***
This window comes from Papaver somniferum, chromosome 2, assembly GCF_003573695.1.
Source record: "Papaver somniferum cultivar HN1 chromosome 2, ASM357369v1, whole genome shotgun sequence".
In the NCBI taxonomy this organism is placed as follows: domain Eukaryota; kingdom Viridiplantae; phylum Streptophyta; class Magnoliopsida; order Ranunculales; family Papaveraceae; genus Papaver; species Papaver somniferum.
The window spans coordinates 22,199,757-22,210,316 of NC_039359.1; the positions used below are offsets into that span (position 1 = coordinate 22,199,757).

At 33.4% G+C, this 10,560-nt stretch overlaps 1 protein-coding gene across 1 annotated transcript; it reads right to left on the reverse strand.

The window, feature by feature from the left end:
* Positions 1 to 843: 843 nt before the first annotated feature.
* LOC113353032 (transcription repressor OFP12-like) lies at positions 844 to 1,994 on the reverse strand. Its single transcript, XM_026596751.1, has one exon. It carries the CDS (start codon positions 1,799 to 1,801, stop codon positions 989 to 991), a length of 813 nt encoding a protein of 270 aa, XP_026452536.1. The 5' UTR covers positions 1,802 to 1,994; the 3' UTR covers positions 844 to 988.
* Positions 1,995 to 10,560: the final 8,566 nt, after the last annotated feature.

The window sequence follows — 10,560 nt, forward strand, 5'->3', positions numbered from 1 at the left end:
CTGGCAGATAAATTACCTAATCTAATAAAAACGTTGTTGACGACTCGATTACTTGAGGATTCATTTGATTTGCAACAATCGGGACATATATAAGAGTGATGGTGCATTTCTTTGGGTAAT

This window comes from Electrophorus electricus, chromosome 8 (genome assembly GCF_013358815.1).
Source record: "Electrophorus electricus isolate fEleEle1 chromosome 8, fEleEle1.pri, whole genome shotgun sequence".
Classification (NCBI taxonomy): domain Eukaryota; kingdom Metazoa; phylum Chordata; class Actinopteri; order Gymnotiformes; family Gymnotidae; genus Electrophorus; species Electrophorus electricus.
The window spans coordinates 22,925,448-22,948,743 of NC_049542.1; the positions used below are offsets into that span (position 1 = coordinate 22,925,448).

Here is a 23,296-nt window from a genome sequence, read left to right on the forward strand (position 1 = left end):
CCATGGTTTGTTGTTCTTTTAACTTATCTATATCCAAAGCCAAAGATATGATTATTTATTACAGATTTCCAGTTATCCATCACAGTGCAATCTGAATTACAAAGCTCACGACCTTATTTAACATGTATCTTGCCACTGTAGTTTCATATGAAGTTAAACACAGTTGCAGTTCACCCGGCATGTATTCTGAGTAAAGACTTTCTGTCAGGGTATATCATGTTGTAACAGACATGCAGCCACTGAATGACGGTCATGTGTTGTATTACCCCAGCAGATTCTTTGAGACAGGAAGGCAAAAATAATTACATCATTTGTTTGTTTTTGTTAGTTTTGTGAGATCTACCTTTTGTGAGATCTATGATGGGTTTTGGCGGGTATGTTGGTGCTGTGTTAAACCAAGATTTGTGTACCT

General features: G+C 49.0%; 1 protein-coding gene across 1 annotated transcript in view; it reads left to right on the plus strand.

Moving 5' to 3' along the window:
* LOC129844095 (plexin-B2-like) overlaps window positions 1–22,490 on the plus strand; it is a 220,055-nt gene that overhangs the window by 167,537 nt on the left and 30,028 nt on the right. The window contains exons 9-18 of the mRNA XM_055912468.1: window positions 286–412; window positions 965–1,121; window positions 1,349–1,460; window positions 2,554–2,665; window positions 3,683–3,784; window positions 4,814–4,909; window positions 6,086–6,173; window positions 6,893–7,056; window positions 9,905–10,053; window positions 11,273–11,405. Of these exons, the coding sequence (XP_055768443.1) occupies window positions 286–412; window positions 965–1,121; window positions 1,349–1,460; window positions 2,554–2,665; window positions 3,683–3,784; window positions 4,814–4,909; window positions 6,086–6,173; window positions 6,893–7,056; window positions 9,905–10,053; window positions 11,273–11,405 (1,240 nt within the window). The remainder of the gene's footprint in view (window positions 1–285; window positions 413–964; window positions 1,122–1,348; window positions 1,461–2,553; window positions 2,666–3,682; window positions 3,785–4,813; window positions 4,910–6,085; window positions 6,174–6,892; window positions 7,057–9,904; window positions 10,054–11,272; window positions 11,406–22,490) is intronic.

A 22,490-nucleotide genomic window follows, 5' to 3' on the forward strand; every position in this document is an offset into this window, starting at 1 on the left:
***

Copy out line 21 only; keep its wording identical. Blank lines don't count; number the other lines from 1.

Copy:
A 22,490-nucleotide genomic window follows, 5' to 3' on the forward strand; every position in this document is an offset into this window, starting at 1 on the left: